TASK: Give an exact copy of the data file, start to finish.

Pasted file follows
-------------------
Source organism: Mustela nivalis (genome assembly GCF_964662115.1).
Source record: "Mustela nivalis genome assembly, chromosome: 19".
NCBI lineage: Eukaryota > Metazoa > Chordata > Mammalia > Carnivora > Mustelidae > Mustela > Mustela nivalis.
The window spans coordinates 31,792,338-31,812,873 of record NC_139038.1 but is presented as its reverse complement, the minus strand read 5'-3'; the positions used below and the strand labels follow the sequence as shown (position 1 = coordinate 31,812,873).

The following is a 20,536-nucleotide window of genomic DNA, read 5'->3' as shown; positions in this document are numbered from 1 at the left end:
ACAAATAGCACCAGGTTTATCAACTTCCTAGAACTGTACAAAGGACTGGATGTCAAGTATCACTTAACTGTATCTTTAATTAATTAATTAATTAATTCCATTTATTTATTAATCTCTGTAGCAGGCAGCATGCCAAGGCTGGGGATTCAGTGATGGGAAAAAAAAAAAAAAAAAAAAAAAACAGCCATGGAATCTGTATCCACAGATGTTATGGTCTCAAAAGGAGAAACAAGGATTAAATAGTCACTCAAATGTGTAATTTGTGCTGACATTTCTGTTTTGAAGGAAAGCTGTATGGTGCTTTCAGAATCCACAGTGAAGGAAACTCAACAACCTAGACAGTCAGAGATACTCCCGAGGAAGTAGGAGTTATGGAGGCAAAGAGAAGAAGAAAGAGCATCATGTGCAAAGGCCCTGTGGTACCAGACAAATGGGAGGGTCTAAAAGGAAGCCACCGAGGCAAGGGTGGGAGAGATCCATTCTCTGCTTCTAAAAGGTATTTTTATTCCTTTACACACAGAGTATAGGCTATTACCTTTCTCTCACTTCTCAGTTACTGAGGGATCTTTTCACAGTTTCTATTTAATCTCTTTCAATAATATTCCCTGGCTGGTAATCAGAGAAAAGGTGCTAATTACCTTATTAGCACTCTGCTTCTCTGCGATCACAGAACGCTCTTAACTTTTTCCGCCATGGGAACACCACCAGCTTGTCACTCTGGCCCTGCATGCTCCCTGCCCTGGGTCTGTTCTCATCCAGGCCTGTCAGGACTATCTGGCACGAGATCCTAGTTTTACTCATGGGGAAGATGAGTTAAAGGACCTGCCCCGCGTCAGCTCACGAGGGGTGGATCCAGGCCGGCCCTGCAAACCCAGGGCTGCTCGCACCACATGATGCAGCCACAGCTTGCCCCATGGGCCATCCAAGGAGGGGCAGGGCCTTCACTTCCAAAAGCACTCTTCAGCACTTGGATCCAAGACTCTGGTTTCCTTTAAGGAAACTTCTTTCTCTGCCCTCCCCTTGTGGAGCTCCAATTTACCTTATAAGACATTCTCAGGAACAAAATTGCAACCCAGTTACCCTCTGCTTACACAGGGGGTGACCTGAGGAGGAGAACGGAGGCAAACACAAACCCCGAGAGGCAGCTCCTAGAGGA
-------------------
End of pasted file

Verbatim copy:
Source organism: Mustela nivalis (genome assembly GCF_964662115.1).
Source record: "Mustela nivalis genome assembly, chromosome: 19".
NCBI lineage: Eukaryota > Metazoa > Chordata > Mammalia > Carnivora > Mustelidae > Mustela > Mustela nivalis.
The window spans coordinates 31,792,338-31,812,873 of record NC_139038.1 but is presented as its reverse complement, the minus strand read 5'-3'; the positions used below and the strand labels follow the sequence as shown (position 1 = coordinate 31,812,873).

The following is a 20,536-nucleotide window of genomic DNA, read 5'->3' as shown; positions in this document are numbered from 1 at the left end:
ACAAATAGCACCAGGTTTATCAACTTCCTAGAACTGTACAAAGGACTGGATGTCAAGTATCACTTAACTGTATCTTTAATTAATTAATTAATTAATTCCATTTATTTATTAATCTCTGTAGCAGGCAGCATGCCAAGGCTGGGGATTCAGTGATGGGAAAAAAAAAAAAAAAAAAAAAAAACAGCCATGGAATCTGTATCCACAGATGTTATGGTCTCAAAAGGAGAAACAAGGATTAAATAGTCACTCAAATGTGTAATTTGTGCTGACATTTCTGTTTTGAAGGAAAGCTGTATGGTGCTTTCAGAATCCACAGTGAAGGAAACTCAACAACCTAGACAGTCAGAGATACTCCCGAGGAAGTAGGAGTTATGGAGGCAAAGAGAAGAAGAAAGAGCATCATGTGCAAAGGCCCTGTGGTACCAGACAAATGGGAGGGTCTAAAAGGAAGCCACCGAGGCAAGGGTGGGAGAGATCCATTCTCTGCTTCTAAAAGGTATTTTTATTCCTTTACACACAGAGTATAGGCTATTACCTTTCTCTCACTTCTCAGTTACTGAGGGATCTTTTCACAGTTTCTATTTAATCTCTTTCAATAATATTCCCTGGCTGGTAATCAGAGAAAAGGTGCTAATTACCTTATTAGCACTCTGCTTCTCTGCGATCACAGAACGCTCTTAACTTTTTCCGCCATGGGAACACCACCAGCTTGTCACTCTGGCCCTGCATGCTCCCTGCCCTGGGTCTGTTCTCATCCAGGCCTGTCAGGACTATCTGGCACGAGATCCTAGTTTTACTCATGGGGAAGATGAGTTAAAGGACCTGCCCCGCGTCAGCTCACGAGGGGTGGATCCAGGCCGGCCCTGCAAACCCAGGGCTGCTCGCACCACATGATGCAGCCACAGCTTGCCCCATGGGCCATCCAAGGAGGGGCAGGGCCTTCACTTCCAAAAGCACTCTTCAGCACTTGGATCCAAGACTCTGGTTTCCTTTAAGGAAACTTCTTTCTCTGCCCTCCCCTTGTGGAGCTCCAATTTACCTTATAAGACATTCTCAGGAACAAAATTGCAACCCAGTTACCCTCTGCTTACACAGGGGGTGACCTGAGGAGGAGAACGGAGGCAAACACAAACCCCGAGAGGCAGCTCCTAGAGGA